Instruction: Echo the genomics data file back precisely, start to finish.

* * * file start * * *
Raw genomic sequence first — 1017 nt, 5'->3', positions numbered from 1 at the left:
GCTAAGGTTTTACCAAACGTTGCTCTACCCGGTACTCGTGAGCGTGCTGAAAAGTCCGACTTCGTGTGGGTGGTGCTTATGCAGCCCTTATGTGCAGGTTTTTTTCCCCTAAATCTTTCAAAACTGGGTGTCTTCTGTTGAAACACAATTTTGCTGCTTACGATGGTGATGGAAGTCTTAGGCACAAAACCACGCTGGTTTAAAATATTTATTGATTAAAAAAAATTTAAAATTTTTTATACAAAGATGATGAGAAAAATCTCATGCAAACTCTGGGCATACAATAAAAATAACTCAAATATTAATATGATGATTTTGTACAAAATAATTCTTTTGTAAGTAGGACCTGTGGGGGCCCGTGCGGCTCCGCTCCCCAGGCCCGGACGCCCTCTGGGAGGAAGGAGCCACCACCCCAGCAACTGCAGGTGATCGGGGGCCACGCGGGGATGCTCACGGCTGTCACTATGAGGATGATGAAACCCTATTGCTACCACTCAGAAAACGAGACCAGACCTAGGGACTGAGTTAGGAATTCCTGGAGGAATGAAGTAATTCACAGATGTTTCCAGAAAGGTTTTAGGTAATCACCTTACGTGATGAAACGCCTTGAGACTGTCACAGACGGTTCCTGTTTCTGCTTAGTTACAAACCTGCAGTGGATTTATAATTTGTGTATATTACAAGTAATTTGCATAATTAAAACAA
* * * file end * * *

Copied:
Raw genomic sequence first — 1017 nt, 5'->3', positions numbered from 1 at the left:
GCTAAGGTTTTACCAAACGTTGCTCTACCCGGTACTCGTGAGCGTGCTGAAAAGTCCGACTTCGTGTGGGTGGTGCTTATGCAGCCCTTATGTGCAGGTTTTTTTCCCCTAAATCTTTCAAAACTGGGTGTCTTCTGTTGAAACACAATTTTGCTGCTTACGATGGTGATGGAAGTCTTAGGCACAAAACCACGCTGGTTTAAAATATTTATTGATTAAAAAAAATTTAAAATTTTTTATACAAAGATGATGAGAAAAATCTCATGCAAACTCTGGGCATACAATAAAAATAACTCAAATATTAATATGATGATTTTGTACAAAATAATTCTTTTGTAAGTAGGACCTGTGGGGGCCCGTGCGGCTCCGCTCCCCAGGCCCGGACGCCCTCTGGGAGGAAGGAGCCACCACCCCAGCAACTGCAGGTGATCGGGGGCCACGCGGGGATGCTCACGGCTGTCACTATGAGGATGATGAAACCCTATTGCTACCACTCAGAAAACGAGACCAGACCTAGGGACTGAGTTAGGAATTCCTGGAGGAATGAAGTAATTCACAGATGTTTCCAGAAAGGTTTTAGGTAATCACCTTACGTGATGAAACGCCTTGAGACTGTCACAGACGGTTCCTGTTTCTGCTTAGTTACAAACCTGCAGTGGATTTATAATTTGTGTATATTACAAGTAATTTGCATAATTAAAACAA